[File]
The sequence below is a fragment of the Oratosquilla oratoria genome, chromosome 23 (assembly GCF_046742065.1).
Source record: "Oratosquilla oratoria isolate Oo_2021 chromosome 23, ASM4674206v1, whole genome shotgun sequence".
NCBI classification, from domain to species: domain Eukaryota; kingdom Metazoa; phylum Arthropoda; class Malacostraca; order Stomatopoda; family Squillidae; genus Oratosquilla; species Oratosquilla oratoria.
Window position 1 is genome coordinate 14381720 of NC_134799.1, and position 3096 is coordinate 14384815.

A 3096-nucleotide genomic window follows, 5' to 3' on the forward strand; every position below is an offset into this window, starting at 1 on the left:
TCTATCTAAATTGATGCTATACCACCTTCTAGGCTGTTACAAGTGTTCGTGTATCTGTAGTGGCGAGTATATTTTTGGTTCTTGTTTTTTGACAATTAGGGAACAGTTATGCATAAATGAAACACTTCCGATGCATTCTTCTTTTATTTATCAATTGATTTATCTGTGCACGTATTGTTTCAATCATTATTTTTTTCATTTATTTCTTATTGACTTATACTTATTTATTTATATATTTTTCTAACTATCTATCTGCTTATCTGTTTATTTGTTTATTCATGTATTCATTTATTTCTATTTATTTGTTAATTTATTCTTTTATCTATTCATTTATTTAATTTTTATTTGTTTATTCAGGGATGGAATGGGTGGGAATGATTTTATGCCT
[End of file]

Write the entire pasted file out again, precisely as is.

The sequence below is a fragment of the Oratosquilla oratoria genome, chromosome 23 (assembly GCF_046742065.1).
Source record: "Oratosquilla oratoria isolate Oo_2021 chromosome 23, ASM4674206v1, whole genome shotgun sequence".
NCBI classification, from domain to species: domain Eukaryota; kingdom Metazoa; phylum Arthropoda; class Malacostraca; order Stomatopoda; family Squillidae; genus Oratosquilla; species Oratosquilla oratoria.
Window position 1 is genome coordinate 14381720 of NC_134799.1, and position 3096 is coordinate 14384815.

A 3096-nucleotide genomic window follows, 5' to 3' on the forward strand; every position below is an offset into this window, starting at 1 on the left:
TCTATCTAAATTGATGCTATACCACCTTCTAGGCTGTTACAAGTGTTCGTGTATCTGTAGTGGCGAGTATATTTTTGGTTCTTGTTTTTTGACAATTAGGGAACAGTTATGCATAAATGAAACACTTCCGATGCATTCTTCTTTTATTTATCAATTGATTTATCTGTGCACGTATTGTTTCAATCATTATTTTTTTCATTTATTTCTTATTGACTTATACTTATTTATTTATATATTTTTCTAACTATCTATCTGCTTATCTGTTTATTTGTTTATTCATGTATTCATTTATTTCTATTTATTTGTTAATTTATTCTTTTATCTATTCATTTATTTAATTTTTATTTGTTTATTCAGGGATGGAATGGGTGGGAATGATTTTATGCCT